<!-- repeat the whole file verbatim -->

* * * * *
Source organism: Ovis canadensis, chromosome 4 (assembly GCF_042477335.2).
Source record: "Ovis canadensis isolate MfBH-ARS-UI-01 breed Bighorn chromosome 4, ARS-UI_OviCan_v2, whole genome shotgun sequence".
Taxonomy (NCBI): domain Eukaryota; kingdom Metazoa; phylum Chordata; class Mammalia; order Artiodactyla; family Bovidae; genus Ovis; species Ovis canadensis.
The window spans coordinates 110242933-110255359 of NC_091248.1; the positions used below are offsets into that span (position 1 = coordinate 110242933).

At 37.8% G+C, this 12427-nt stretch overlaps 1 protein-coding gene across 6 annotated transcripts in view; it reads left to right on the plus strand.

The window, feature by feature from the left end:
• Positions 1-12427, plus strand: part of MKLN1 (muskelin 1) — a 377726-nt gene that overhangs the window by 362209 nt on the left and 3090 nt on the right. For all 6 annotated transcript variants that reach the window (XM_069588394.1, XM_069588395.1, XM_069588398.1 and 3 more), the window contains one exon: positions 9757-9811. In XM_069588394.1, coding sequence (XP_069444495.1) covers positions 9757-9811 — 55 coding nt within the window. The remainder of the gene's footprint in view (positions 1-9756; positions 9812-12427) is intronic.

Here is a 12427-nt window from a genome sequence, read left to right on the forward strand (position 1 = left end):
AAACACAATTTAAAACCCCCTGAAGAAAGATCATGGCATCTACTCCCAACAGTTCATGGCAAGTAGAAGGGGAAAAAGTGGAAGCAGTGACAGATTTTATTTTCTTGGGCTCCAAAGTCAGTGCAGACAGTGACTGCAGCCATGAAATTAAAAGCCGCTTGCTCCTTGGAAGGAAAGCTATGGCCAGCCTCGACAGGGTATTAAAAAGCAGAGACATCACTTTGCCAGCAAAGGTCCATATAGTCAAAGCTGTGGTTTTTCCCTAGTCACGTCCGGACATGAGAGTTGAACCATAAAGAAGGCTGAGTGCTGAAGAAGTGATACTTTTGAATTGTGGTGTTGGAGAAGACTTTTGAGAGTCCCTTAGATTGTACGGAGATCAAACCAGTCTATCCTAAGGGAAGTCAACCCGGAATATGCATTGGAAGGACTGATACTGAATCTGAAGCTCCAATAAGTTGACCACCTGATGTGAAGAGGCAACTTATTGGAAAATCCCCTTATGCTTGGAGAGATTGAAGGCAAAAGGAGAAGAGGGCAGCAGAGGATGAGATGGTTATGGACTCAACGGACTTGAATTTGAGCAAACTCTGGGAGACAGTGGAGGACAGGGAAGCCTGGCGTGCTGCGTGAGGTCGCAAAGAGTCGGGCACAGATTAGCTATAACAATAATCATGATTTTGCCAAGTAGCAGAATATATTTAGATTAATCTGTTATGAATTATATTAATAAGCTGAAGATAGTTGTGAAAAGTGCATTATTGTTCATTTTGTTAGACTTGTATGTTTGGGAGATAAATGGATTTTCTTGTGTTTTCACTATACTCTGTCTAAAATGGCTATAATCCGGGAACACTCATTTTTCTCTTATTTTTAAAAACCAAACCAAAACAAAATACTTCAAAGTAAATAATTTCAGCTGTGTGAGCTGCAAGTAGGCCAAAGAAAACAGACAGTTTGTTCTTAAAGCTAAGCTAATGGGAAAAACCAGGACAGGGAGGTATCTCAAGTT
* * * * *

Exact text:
Source organism: Ovis canadensis, chromosome 4 (assembly GCF_042477335.2).
Source record: "Ovis canadensis isolate MfBH-ARS-UI-01 breed Bighorn chromosome 4, ARS-UI_OviCan_v2, whole genome shotgun sequence".
Taxonomy (NCBI): domain Eukaryota; kingdom Metazoa; phylum Chordata; class Mammalia; order Artiodactyla; family Bovidae; genus Ovis; species Ovis canadensis.
The window spans coordinates 110242933-110255359 of NC_091248.1; the positions used below are offsets into that span (position 1 = coordinate 110242933).

At 37.8% G+C, this 12427-nt stretch overlaps 1 protein-coding gene across 6 annotated transcripts in view; it reads left to right on the plus strand.

The window, feature by feature from the left end:
• Positions 1-12427, plus strand: part of MKLN1 (muskelin 1) — a 377726-nt gene that overhangs the window by 362209 nt on the left and 3090 nt on the right. For all 6 annotated transcript variants that reach the window (XM_069588394.1, XM_069588395.1, XM_069588398.1 and 3 more), the window contains one exon: positions 9757-9811. In XM_069588394.1, coding sequence (XP_069444495.1) covers positions 9757-9811 — 55 coding nt within the window. The remainder of the gene's footprint in view (positions 1-9756; positions 9812-12427) is intronic.

Here is a 12427-nt window from a genome sequence, read left to right on the forward strand (position 1 = left end):
AAACACAATTTAAAACCCCCTGAAGAAAGATCATGGCATCTACTCCCAACAGTTCATGGCAAGTAGAAGGGGAAAAAGTGGAAGCAGTGACAGATTTTATTTTCTTGGGCTCCAAAGTCAGTGCAGACAGTGACTGCAGCCATGAAATTAAAAGCCGCTTGCTCCTTGGAAGGAAAGCTATGGCCAGCCTCGACAGGGTATTAAAAAGCAGAGACATCACTTTGCCAGCAAAGGTCCATATAGTCAAAGCTGTGGTTTTTCCCTAGTCACGTCCGGACATGAGAGTTGAACCATAAAGAAGGCTGAGTGCTGAAGAAGTGATACTTTTGAATTGTGGTGTTGGAGAAGACTTTTGAGAGTCCCTTAGATTGTACGGAGATCAAACCAGTCTATCCTAAGGGAAGTCAACCCGGAATATGCATTGGAAGGACTGATACTGAATCTGAAGCTCCAATAAGTTGACCACCTGATGTGAAGAGGCAACTTATTGGAAAATCCCCTTATGCTTGGAGAGATTGAAGGCAAAAGGAGAAGAGGGCAGCAGAGGATGAGATGGTTATGGACTCAACGGACTTGAATTTGAGCAAACTCTGGGAGACAGTGGAGGACAGGGAAGCCTGGCGTGCTGCGTGAGGTCGCAAAGAGTCGGGCACAGATTAGCTATAACAATAATCATGATTTTGCCAAGTAGCAGAATATATTTAGATTAATCTGTTATGAATTATATTAATAAGCTGAAGATAGTTGTGAAAAGTGCATTATTGTTCATTTTGTTAGACTTGTATGTTTGGGAGATAAATGGATTTTCTTGTGTTTTCACTATACTCTGTCTAAAATGGCTATAATCCGGGAACACTCATTTTTCTCTTATTTTTAAAAACCAAACCAAAACAAAATACTTCAAAGTAAATAATTTCAGCTGTGTGAGCTGCAAGTAGGCCAAAGAAAACAGACAGTTTGTTCTTAAAGCTAAGCTAATGGGAAAAACCAGGACAGGGAGGTATCTCAAGTT